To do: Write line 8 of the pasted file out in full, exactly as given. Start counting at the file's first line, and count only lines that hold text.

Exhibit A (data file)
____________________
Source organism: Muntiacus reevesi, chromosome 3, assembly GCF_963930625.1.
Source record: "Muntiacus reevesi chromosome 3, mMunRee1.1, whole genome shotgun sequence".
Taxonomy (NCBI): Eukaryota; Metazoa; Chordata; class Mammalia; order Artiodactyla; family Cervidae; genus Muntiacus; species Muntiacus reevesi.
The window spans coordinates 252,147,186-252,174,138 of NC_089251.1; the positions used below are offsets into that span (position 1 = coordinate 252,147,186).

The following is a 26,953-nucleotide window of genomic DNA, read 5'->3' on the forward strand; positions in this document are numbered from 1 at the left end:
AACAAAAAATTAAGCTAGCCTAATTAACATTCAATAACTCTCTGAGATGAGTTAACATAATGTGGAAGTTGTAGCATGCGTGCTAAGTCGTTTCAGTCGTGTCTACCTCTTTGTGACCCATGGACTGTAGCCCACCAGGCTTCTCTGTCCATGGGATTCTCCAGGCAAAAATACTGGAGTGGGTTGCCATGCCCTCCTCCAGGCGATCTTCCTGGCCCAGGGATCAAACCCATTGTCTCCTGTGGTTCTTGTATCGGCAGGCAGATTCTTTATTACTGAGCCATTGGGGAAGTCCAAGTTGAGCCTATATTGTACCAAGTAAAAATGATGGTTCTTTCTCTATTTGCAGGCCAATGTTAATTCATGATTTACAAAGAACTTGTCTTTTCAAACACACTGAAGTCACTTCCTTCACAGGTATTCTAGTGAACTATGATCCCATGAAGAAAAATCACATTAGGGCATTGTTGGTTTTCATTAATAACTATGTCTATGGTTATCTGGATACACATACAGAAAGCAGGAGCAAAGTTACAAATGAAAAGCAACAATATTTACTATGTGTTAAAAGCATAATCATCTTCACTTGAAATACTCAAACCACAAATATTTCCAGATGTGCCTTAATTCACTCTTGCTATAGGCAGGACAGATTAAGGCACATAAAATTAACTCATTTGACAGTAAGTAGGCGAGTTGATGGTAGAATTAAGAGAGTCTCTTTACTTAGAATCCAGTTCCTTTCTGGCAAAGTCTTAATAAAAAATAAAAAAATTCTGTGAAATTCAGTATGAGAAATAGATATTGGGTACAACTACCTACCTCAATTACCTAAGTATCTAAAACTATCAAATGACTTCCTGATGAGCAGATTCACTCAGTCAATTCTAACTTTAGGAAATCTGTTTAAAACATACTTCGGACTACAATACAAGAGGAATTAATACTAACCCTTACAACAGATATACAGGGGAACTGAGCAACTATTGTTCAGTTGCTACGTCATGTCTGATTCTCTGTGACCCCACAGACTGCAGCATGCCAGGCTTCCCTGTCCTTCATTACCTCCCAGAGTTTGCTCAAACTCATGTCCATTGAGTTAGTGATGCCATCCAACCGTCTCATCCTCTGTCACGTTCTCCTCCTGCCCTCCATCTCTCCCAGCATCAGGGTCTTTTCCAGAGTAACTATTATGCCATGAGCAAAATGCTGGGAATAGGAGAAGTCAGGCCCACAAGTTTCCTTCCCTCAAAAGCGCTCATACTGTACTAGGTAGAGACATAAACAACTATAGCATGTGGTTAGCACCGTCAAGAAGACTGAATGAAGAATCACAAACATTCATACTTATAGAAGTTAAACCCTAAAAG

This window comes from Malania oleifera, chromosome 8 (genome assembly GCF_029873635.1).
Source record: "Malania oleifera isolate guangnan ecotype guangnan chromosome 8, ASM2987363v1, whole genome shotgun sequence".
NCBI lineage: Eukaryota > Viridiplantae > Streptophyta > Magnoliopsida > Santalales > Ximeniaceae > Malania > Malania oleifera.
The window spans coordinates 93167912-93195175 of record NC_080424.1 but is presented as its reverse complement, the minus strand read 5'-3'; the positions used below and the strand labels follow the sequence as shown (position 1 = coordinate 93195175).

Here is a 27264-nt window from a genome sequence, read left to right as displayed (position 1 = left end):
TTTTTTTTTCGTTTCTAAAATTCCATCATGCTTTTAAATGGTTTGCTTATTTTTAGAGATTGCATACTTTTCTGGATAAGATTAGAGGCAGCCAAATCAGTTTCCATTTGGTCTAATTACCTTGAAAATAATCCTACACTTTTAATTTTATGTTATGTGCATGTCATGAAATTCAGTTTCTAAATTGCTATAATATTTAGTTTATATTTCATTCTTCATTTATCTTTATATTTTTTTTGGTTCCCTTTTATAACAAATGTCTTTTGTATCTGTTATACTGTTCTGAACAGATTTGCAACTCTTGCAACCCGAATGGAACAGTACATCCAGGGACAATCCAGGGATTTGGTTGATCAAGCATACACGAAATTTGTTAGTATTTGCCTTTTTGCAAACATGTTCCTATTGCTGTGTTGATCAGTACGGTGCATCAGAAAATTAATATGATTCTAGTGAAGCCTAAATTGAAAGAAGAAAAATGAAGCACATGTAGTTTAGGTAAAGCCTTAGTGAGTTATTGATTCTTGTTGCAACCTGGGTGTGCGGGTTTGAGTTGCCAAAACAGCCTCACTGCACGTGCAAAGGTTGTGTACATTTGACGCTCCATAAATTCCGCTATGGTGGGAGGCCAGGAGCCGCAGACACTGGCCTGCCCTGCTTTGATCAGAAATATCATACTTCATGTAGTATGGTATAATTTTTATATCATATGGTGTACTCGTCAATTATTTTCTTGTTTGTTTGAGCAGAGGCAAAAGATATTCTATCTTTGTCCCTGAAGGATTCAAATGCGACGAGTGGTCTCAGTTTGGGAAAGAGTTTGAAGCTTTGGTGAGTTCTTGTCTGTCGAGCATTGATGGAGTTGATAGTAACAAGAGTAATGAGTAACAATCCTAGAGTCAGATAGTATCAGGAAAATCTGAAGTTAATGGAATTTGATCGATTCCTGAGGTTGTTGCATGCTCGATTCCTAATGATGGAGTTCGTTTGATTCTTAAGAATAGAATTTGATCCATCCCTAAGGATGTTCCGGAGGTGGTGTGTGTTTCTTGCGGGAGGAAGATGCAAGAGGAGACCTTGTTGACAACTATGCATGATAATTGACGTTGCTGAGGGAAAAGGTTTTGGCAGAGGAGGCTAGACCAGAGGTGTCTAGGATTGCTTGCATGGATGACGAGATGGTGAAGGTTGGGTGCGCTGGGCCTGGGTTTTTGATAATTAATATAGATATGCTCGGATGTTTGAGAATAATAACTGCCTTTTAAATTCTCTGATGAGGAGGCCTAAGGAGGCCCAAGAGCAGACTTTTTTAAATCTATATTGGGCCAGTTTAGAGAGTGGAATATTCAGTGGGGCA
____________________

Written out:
Source record: "Malania oleifera isolate guangnan ecotype guangnan chromosome 8, ASM2987363v1, whole genome shotgun sequence".